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OAUSA Net – January 24, 2109 – Wild Game Prep

Posted: Sun Jan 20, 2019 2:22 pm
by toms
This week’s net is about wild game preparation from field dressing, butchering, processing and cooking. We can discuss Large game animals, game birds, and small games.

Topics we can discuss:

• How to field dress a large game animal – no one way , let us know how you do it.
• Do you use gloves for field dressing?
• Do you wash cavity or not?
• Do you skin in field or not?
• How to field dress game birds
• Tools & accoutrements for field dressing and butchering
• Getting it out of the field!
• Chilling -issues and technique
• Transporting home or to butcher -issues, tips
• How to picking a processor / using a processer
• Skinning techniques, issues, tips
• Cutting up a deer
• Cutting up a pig
• Cooking ideas for wild game – issues to be aware of

As mentioned above there is no one way and there are lots of tools on the market.
So post up your information, experiences, and pictures!

Re: OAUSA Net – January 24, 2109 – Wild Game Prep

Posted: Sun Jan 20, 2019 2:42 pm
by toms
Warning on Safe Handling

It is important that fresh game be handled carefully to avoid contaminating the meat. There are two major issues.

Avoid introducing feces, hair and other contaminates like dirt and dust into the exposed meat of the animal.

Heat promotes the growth of bacteria. The internal body temperature of the animal needs to be reduced quickly after taking it and maintained at a low level until consumed or frozen.

As you post up your experiences, I encourage you to address these issues.

Re: OAUSA Net – January 24, 2109 – Wild Game Prep - Gloves

Posted: Mon Jan 21, 2019 12:42 am
Diseases Transmissable from Game
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Chronic Wasting Disease Fact Sheet (Texas Parks & Wildlife)
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Disease precautions for hunters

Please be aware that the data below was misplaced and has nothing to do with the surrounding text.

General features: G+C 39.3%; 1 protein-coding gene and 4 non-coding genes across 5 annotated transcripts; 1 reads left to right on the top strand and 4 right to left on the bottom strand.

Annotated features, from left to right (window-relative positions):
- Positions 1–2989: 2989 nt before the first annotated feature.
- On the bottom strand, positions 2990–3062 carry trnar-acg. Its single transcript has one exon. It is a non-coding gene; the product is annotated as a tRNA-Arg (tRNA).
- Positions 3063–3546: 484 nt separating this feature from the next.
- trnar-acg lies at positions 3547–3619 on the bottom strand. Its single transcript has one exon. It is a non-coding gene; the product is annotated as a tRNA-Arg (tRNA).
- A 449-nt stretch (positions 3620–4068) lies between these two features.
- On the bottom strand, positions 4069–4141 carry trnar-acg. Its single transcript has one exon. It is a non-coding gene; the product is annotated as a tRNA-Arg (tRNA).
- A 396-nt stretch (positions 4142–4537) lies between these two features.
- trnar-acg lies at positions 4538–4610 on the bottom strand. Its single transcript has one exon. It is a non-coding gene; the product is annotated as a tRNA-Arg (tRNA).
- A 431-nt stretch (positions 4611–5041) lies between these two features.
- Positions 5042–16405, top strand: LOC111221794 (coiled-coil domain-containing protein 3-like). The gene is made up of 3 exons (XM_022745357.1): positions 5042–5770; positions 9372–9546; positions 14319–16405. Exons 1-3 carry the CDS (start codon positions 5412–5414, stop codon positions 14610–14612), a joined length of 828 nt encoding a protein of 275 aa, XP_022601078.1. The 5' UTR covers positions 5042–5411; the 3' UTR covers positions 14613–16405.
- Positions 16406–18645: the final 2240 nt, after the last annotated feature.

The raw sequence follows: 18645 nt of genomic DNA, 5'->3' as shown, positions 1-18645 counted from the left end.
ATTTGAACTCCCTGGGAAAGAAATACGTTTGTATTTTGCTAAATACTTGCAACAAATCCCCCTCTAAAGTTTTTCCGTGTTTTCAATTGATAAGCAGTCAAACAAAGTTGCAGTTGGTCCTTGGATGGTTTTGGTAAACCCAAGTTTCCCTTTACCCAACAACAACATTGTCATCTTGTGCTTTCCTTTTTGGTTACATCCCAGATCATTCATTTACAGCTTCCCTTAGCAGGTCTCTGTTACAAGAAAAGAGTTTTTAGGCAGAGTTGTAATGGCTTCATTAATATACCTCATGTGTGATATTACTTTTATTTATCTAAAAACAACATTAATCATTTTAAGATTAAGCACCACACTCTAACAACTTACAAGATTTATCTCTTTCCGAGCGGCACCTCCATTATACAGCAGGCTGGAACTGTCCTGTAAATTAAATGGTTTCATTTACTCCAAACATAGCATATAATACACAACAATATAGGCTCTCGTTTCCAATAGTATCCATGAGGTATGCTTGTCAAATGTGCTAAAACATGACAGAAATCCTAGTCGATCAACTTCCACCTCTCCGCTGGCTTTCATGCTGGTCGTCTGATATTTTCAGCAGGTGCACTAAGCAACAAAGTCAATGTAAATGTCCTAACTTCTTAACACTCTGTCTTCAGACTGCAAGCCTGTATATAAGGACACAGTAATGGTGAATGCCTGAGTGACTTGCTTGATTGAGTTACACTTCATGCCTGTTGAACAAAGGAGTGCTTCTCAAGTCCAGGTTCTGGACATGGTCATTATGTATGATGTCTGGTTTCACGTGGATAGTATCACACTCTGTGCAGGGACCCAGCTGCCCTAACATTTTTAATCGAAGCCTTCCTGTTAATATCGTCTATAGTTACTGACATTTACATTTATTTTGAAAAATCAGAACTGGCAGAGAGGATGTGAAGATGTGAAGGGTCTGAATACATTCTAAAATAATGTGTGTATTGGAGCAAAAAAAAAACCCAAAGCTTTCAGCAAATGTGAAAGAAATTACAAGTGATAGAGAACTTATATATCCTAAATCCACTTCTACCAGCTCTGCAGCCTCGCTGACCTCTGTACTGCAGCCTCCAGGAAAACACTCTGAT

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Deer Carcass Handling (Virginia Department of Game & Inland Fisheries)
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Wear Gloves!

Uncle Freddies Gloves
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Shoulder-Length Field Dressing Gloves
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Long Gloves
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Nitrile Gloves
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Cut Resistant Gloves
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Wild Game Prep Begins Soon After the Shot

Posted: Mon Jan 21, 2019 9:59 am
by Jeff-OAUSA
You've made the shot, tracked down your game, and confirmed the kill. Adrenaline is no doubt racing through your bloodstream causing your heart to pound, your pulse rate to increase, your pupils to dilate, your respiration rate to increase, and you've become thirsty.
  • Now is NOT the time to mess with the game you've just taken.
  • Now IS the time to take a moment to secure your firearm, take note of your surroundings, give thanks to God and Mother Earth for the harvest, and rest for awhile until that three-finger pour of single-barrel adrenaline has run its course and your body is back to normal. Then and only then is it time to start taking care of your game. Don't rush...savor the moment in time and burn it into your memory...believe me, your game can usually safely wait for you to begin processing.
Get the Guts Out
Now the work starts. Remember, as others have pointed out, heat, flies, and bacteria can spoil your game. So how your proceed now, in the field, will make a big difference in the quality of your harvest.

Generally, you want to begin the game cooling process as soon as reasonably feasible, and that means gutting the game and starting the air circulation process. Removing the guts helps cool the body cavity and removes the gut and entrails that can harbor bacteria.

In treeless areas, you may need to gut your game on the ground. I prefer to pull my game onto a tarp to help keep it clean, but you can gut right on the ground if you need to.
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In areas with trees, its much easier to gut your game by hanging it from a tree. If you've planned ahead and have a gambrel, your job will be even easier.

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Gambrels Allow You to Hang Your Game and Split The Carcass Without the Carcass Falling to the Ground

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To Skin or Not to Skin in the field comes down to how soon you plan to start breaking down the carcass.
  • If you will start within a few hours, you can leave the skin on as it will help keep the game clean. Just make sure you are getting good airflow through the carcass.